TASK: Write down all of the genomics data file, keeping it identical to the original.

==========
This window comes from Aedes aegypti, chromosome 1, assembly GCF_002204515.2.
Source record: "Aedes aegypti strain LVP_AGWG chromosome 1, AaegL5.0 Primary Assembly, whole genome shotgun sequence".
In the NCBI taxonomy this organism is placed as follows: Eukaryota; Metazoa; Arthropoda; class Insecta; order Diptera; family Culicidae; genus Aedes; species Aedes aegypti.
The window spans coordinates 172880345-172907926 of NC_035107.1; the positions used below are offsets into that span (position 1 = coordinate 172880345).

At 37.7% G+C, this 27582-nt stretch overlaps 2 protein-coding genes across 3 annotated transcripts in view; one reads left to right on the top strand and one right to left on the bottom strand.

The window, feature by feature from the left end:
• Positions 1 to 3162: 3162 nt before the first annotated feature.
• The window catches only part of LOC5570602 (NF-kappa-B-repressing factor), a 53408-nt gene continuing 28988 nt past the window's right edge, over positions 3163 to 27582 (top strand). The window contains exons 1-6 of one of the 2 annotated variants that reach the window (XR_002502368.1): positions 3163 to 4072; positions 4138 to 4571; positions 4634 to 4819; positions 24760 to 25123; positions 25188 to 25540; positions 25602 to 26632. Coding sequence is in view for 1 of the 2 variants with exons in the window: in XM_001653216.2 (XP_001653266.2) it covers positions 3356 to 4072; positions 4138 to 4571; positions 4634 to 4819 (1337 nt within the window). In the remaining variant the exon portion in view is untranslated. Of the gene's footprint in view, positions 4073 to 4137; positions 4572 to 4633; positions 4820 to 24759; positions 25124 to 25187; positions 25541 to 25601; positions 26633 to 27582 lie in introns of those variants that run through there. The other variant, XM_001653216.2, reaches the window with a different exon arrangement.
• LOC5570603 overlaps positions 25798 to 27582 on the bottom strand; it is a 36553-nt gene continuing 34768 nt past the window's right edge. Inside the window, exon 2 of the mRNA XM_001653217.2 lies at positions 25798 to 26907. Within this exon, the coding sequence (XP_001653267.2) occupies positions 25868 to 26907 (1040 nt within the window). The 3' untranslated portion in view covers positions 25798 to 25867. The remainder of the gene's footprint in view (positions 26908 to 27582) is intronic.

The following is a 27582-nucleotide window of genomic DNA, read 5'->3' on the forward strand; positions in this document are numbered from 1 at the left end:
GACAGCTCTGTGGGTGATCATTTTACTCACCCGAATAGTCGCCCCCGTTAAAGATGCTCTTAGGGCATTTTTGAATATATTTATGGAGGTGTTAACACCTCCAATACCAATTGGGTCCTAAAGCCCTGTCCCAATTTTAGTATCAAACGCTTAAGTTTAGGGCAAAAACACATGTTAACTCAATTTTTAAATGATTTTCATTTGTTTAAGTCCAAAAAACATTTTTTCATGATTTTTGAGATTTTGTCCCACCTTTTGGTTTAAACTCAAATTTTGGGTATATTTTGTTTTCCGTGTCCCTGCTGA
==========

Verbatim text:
This window comes from Aedes aegypti, chromosome 1, assembly GCF_002204515.2.
Source record: "Aedes aegypti strain LVP_AGWG chromosome 1, AaegL5.0 Primary Assembly, whole genome shotgun sequence".
In the NCBI taxonomy this organism is placed as follows: Eukaryota; Metazoa; Arthropoda; class Insecta; order Diptera; family Culicidae; genus Aedes; species Aedes aegypti.
The window spans coordinates 172880345-172907926 of NC_035107.1; the positions used below are offsets into that span (position 1 = coordinate 172880345).

At 37.7% G+C, this 27582-nt stretch overlaps 2 protein-coding genes across 3 annotated transcripts in view; one reads left to right on the top strand and one right to left on the bottom strand.

The window, feature by feature from the left end:
• Positions 1 to 3162: 3162 nt before the first annotated feature.
• The window catches only part of LOC5570602 (NF-kappa-B-repressing factor), a 53408-nt gene continuing 28988 nt past the window's right edge, over positions 3163 to 27582 (top strand). The window contains exons 1-6 of one of the 2 annotated variants that reach the window (XR_002502368.1): positions 3163 to 4072; positions 4138 to 4571; positions 4634 to 4819; positions 24760 to 25123; positions 25188 to 25540; positions 25602 to 26632. Coding sequence is in view for 1 of the 2 variants with exons in the window: in XM_001653216.2 (XP_001653266.2) it covers positions 3356 to 4072; positions 4138 to 4571; positions 4634 to 4819 (1337 nt within the window). In the remaining variant the exon portion in view is untranslated. Of the gene's footprint in view, positions 4073 to 4137; positions 4572 to 4633; positions 4820 to 24759; positions 25124 to 25187; positions 25541 to 25601; positions 26633 to 27582 lie in introns of those variants that run through there. The other variant, XM_001653216.2, reaches the window with a different exon arrangement.
• LOC5570603 overlaps positions 25798 to 27582 on the bottom strand; it is a 36553-nt gene continuing 34768 nt past the window's right edge. Inside the window, exon 2 of the mRNA XM_001653217.2 lies at positions 25798 to 26907. Within this exon, the coding sequence (XP_001653267.2) occupies positions 25868 to 26907 (1040 nt within the window). The 3' untranslated portion in view covers positions 25798 to 25867. The remainder of the gene's footprint in view (positions 26908 to 27582) is intronic.

The following is a 27582-nucleotide window of genomic DNA, read 5'->3' on the forward strand; positions in this document are numbered from 1 at the left end:
GACAGCTCTGTGGGTGATCATTTTACTCACCCGAATAGTCGCCCCCGTTAAAGATGCTCTTAGGGCATTTTTGAATATATTTATGGAGGTGTTAACACCTCCAATACCAATTGGGTCCTAAAGCCCTGTCCCAATTTTAGTATCAAACGCTTAAGTTTAGGGCAAAAACACATGTTAACTCAATTTTTAAATGATTTTCATTTGTTTAAGTCCAAAAAACATTTTTTCATGATTTTTGAGATTTTGTCCCACCTTTTGGTTTAAACTCAAATTTTGGGTATATTTTGTTTTCCGTGTCCCTGCTGA